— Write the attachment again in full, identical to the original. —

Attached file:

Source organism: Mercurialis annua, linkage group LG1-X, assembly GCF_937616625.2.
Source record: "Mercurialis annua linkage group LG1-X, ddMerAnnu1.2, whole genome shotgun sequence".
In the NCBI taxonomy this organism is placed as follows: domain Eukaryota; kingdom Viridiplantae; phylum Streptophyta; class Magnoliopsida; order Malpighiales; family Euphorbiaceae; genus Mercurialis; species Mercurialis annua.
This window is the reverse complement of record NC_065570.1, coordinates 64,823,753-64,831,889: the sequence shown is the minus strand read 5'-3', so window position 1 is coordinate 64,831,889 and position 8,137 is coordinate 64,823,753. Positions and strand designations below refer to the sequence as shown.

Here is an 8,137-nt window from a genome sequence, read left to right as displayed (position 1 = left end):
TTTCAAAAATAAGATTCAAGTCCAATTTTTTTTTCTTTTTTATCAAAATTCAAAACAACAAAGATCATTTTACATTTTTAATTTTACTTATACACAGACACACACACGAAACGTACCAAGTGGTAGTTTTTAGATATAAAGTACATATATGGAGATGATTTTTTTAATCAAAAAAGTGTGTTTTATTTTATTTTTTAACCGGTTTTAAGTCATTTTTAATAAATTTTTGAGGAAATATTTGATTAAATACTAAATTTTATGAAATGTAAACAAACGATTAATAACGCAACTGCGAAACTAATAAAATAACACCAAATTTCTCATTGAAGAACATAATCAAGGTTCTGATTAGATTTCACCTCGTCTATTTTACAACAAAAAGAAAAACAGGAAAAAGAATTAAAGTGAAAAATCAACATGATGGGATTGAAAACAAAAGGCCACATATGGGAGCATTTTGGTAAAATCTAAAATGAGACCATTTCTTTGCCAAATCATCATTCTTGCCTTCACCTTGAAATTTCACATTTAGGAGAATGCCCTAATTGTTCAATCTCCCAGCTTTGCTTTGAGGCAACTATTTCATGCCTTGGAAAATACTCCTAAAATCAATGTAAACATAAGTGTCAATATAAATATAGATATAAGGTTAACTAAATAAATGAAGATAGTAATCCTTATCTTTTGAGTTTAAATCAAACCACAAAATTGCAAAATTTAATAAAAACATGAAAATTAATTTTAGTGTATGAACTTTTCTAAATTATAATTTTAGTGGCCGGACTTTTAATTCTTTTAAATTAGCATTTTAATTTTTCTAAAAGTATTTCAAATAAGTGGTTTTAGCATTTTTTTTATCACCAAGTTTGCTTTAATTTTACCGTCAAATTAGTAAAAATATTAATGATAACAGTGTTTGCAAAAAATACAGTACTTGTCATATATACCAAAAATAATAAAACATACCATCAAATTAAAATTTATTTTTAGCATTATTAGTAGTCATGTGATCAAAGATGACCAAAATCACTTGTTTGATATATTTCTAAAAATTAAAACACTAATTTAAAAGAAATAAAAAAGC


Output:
Source organism: Mercurialis annua, linkage group LG1-X, assembly GCF_937616625.2.
Source record: "Mercurialis annua linkage group LG1-X, ddMerAnnu1.2, whole genome shotgun sequence".
In the NCBI taxonomy this organism is placed as follows: domain Eukaryota; kingdom Viridiplantae; phylum Streptophyta; class Magnoliopsida; order Malpighiales; family Euphorbiaceae; genus Mercurialis; species Mercurialis annua.
This window is the reverse complement of record NC_065570.1, coordinates 64,823,753-64,831,889: the sequence shown is the minus strand read 5'-3', so window position 1 is coordinate 64,831,889 and position 8,137 is coordinate 64,823,753. Positions and strand designations below refer to the sequence as shown.

Here is an 8,137-nt window from a genome sequence, read left to right as displayed (position 1 = left end):
TTTCAAAAATAAGATTCAAGTCCAATTTTTTTTTCTTTTTTATCAAAATTCAAAACAACAAAGATCATTTTACATTTTTAATTTTACTTATACACAGACACACACACGAAACGTACCAAGTGGTAGTTTTTAGATATAAAGTACATATATGGAGATGATTTTTTTAATCAAAAAAGTGTGTTTTATTTTATTTTTTAACCGGTTTTAAGTCATTTTTAATAAATTTTTGAGGAAATATTTGATTAAATACTAAATTTTATGAAATGTAAACAAACGATTAATAACGCAACTGCGAAACTAATAAAATAACACCAAATTTCTCATTGAAGAACATAATCAAGGTTCTGATTAGATTTCACCTCGTCTATTTTACAACAAAAAGAAAAACAGGAAAAAGAATTAAAGTGAAAAATCAACATGATGGGATTGAAAACAAAAGGCCACATATGGGAGCATTTTGGTAAAATCTAAAATGAGACCATTTCTTTGCCAAATCATCATTCTTGCCTTCACCTTGAAATTTCACATTTAGGAGAATGCCCTAATTGTTCAATCTCCCAGCTTTGCTTTGAGGCAACTATTTCATGCCTTGGAAAATACTCCTAAAATCAATGTAAACATAAGTGTCAATATAAATATAGATATAAGGTTAACTAAATAAATGAAGATAGTAATCCTTATCTTTTGAGTTTAAATCAAACCACAAAATTGCAAAATTTAATAAAAACATGAAAATTAATTTTAGTGTATGAACTTTTCTAAATTATAATTTTAGTGGCCGGACTTTTAATTCTTTTAAATTAGCATTTTAATTTTTCTAAAAGTATTTCAAATAAGTGGTTTTAGCATTTTTTTTATCACCAAGTTTGCTTTAATTTTACCGTCAAATTAGTAAAAATATTAATGATAACAGTGTTTGCAAAAAATACAGTACTTGTCATATATACCAAAAATAATAAAACATACCATCAAATTAAAATTTATTTTTAGCATTATTAGTAGTCATGTGATCAAAGATGACCAAAATCACTTGTTTGATATATTTCTAAAAATTAAAACACTAATTTAAAAGAAATAAAAAAGC